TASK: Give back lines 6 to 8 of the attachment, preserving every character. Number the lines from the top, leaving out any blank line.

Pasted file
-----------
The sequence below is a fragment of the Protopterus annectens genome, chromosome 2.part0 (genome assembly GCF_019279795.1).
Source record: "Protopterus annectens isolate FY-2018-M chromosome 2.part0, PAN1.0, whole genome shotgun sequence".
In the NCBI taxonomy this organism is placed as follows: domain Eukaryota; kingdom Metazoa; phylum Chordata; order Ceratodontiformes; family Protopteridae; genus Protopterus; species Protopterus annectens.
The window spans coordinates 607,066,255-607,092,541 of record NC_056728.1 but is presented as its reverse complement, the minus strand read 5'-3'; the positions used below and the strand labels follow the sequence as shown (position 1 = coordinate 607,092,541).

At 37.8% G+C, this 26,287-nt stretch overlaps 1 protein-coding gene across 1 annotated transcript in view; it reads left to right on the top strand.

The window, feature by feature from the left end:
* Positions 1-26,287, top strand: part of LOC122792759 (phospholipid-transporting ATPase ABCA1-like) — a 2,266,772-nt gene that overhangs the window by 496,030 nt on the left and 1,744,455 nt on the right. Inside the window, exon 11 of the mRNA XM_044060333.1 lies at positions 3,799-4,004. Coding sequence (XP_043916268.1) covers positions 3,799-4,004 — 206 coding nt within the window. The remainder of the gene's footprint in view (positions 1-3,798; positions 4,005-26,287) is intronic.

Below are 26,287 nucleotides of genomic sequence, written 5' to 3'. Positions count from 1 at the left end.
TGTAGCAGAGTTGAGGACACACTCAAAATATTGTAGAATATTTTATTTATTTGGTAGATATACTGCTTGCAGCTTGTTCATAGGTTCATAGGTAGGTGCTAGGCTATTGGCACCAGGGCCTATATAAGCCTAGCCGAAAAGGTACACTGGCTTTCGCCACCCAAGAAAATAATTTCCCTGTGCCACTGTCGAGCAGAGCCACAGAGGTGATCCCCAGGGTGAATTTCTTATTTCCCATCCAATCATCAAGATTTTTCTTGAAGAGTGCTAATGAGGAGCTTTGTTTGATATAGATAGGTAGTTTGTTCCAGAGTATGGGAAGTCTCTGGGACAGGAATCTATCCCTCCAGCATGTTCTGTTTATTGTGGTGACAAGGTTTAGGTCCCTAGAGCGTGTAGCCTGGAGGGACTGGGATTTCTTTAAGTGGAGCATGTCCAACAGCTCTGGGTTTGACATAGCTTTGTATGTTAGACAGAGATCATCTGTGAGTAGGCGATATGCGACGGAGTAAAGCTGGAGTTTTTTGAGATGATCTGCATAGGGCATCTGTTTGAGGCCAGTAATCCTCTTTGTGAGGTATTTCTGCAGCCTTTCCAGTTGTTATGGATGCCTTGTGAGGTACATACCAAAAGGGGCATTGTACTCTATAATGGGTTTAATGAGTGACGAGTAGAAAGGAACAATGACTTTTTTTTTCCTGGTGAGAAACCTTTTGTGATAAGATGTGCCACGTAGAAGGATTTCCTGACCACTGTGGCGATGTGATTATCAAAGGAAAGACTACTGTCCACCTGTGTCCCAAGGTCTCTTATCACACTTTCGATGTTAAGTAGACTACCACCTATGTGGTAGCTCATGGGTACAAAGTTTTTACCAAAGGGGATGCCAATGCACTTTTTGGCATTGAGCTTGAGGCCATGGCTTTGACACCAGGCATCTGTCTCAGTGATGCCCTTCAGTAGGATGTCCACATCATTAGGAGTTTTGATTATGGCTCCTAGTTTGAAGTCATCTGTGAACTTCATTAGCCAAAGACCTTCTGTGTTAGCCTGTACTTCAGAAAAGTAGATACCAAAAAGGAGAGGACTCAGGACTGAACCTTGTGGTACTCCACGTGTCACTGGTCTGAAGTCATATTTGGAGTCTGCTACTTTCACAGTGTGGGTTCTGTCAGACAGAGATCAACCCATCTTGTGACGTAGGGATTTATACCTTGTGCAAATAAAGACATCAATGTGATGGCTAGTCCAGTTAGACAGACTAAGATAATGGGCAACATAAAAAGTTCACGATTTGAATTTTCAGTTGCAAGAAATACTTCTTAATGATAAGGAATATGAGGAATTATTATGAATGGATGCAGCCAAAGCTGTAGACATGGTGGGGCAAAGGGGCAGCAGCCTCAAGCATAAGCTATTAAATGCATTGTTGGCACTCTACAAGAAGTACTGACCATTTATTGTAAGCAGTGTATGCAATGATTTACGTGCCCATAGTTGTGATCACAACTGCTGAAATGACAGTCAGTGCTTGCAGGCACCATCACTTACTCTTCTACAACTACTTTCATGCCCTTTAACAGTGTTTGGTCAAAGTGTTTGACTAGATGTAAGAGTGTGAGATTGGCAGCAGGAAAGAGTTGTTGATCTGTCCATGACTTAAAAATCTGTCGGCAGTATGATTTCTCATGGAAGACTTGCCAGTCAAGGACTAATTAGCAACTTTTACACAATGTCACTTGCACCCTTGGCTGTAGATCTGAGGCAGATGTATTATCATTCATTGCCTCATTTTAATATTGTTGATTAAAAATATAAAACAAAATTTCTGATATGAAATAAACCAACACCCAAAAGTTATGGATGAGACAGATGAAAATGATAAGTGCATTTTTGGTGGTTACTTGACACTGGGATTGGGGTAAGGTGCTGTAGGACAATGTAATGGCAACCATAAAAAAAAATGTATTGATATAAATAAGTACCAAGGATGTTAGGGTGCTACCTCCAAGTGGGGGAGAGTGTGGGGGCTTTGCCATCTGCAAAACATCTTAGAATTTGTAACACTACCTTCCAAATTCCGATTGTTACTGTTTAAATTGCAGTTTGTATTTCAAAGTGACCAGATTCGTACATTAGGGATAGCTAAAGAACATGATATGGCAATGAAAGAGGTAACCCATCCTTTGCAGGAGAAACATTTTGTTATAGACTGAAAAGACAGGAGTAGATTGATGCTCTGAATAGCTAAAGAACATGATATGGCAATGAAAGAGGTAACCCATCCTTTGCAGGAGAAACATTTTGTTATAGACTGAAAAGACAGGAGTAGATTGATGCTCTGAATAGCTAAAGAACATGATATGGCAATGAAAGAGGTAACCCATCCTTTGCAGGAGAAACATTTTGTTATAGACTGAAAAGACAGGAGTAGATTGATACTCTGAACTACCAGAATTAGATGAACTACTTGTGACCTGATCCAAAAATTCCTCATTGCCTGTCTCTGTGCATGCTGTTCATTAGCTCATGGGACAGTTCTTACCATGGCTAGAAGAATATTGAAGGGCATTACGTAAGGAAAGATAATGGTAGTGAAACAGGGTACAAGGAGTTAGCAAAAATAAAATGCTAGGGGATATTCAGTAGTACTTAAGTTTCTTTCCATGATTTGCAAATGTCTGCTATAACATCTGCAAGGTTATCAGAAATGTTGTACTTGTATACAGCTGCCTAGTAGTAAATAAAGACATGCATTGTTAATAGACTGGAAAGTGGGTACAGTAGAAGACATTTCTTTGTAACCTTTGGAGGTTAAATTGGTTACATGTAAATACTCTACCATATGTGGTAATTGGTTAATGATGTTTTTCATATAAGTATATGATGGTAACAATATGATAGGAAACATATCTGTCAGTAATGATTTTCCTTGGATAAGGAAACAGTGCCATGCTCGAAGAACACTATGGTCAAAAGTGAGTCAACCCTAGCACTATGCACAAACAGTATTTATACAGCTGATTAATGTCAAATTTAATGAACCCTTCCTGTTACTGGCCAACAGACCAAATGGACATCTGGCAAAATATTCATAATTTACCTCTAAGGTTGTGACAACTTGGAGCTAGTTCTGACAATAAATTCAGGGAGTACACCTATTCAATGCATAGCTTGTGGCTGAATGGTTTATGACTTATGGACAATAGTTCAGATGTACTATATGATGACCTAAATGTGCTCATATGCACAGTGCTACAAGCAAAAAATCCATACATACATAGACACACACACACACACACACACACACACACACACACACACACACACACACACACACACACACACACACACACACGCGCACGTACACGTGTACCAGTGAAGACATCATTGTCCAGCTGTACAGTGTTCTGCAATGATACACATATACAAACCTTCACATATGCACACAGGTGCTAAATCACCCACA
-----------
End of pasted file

The window, feature by feature from the left end:
* Positions 1-26,287, top strand: part of LOC122792759 (phospholipid-transporting ATPase ABCA1-like) — a 2,266,772-nt gene that overhangs the window by 496,030 nt on the left and 1,744,455 nt on the right. Inside the window, exon 11 of the mRNA XM_044060333.1 lies at positions 3,799-4,004. Coding sequence (XP_043916268.1) covers positions 3,799-4,004 — 206 coding nt within the window. The remainder of the gene's footprint in view (positions 1-3,798; positions 4,005-26,287) is intronic.

Below are 26,287 nucleotides of genomic sequence, written 5' to 3'. Positions count from 1 at the left end.